Now, You will see different languages, you can select any language whatever you want to install for the website. English is a global language and most people know about English in the World. So, I am selecting English and clicked on the continue button.

Step 4:

Now, you will the welcome screen with some information. You just need to click on Lets Go the button.

Note: If for any reason this automatic file creation does not work, do not worry. All this does is fill in the database information to a configuration file. You may also simply open wp-config-sample.php in a text editor, fill in your information, and save it as wp-config.php.

Step 5:

Add your database connection details. You can choose a different prefix name, i.e. dbt_ or may proceed with the default prefix name wp_

After filling in the database details click on submit button. You will see the following screen. Click on the Run the installation button.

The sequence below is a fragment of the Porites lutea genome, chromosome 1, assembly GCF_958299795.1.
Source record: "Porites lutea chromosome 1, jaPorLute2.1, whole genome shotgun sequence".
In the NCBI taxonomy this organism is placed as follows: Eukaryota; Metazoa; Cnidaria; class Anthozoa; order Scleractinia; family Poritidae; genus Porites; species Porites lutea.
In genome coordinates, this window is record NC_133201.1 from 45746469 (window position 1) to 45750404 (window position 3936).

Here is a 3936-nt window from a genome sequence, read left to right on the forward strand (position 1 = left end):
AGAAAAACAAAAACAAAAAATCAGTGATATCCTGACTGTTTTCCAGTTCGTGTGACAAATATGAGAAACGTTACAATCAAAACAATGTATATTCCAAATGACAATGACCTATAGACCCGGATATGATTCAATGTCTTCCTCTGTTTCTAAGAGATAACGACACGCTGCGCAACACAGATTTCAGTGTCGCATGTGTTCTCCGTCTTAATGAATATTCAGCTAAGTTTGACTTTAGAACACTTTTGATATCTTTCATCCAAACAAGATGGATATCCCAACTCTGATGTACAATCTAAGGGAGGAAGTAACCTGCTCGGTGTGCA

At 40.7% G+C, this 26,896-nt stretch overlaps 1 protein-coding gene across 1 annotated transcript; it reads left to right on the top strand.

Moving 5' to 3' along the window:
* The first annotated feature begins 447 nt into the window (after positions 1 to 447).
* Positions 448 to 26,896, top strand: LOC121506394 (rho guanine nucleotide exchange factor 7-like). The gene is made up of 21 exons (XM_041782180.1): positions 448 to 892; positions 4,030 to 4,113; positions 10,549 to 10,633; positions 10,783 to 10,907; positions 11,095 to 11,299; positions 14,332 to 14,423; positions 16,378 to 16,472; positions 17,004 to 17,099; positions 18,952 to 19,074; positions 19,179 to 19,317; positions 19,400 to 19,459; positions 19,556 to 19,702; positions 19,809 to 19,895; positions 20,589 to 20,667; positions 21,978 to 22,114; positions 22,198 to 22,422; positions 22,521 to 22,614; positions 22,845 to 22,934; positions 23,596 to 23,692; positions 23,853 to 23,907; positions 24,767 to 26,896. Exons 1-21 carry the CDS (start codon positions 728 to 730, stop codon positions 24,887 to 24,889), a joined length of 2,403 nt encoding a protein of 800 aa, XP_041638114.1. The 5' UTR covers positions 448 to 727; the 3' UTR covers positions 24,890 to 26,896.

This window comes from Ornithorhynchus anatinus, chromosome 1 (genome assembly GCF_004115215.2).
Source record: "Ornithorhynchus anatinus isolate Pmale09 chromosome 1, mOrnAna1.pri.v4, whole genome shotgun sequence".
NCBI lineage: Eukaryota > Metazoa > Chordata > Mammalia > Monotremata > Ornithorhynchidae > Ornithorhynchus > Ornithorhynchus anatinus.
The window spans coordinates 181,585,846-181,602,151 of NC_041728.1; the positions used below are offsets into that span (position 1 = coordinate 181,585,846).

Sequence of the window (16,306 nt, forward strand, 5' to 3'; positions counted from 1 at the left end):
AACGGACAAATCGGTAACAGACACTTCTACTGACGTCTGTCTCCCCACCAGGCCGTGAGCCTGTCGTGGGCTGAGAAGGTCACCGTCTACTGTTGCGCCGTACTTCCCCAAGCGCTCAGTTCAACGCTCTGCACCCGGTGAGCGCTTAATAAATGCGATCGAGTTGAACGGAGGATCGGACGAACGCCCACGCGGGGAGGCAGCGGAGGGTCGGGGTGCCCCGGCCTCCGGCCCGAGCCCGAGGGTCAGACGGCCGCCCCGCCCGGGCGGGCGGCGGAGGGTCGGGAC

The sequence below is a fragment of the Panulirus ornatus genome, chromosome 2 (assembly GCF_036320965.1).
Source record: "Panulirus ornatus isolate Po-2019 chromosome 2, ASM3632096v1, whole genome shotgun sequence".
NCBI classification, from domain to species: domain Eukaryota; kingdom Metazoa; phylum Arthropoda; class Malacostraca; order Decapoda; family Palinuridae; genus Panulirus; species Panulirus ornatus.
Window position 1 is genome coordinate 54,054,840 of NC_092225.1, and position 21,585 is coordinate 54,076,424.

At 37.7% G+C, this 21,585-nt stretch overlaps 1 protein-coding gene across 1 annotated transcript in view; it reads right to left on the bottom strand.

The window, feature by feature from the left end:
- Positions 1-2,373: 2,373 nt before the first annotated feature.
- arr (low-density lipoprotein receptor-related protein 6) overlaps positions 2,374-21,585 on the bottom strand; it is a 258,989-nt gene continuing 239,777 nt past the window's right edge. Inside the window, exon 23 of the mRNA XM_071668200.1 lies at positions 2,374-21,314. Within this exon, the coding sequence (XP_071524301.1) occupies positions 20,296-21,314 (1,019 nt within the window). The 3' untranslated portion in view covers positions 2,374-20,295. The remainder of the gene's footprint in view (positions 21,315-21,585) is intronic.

Step 6:

After this, you will see the information needed screen you just add some information for the site i.e. site name, admin login details, email, etc., and click on the Install WordPress button.

Note: Search engine visibility options for SEO purposes. So, if you are on localhost then check it because nobody wants to index our local system sites. But if you are installing it on the server then leave it unchecked.

Step 7:

After this, you will see the success screen, click on the login button and you will see the wp-admin login page. Just log in with the details that you added in step 6 and you will see the admin dashboard, where you can manage all the things.


Hope this blog is helpful to you. If you have any queries or feedback please comment to me.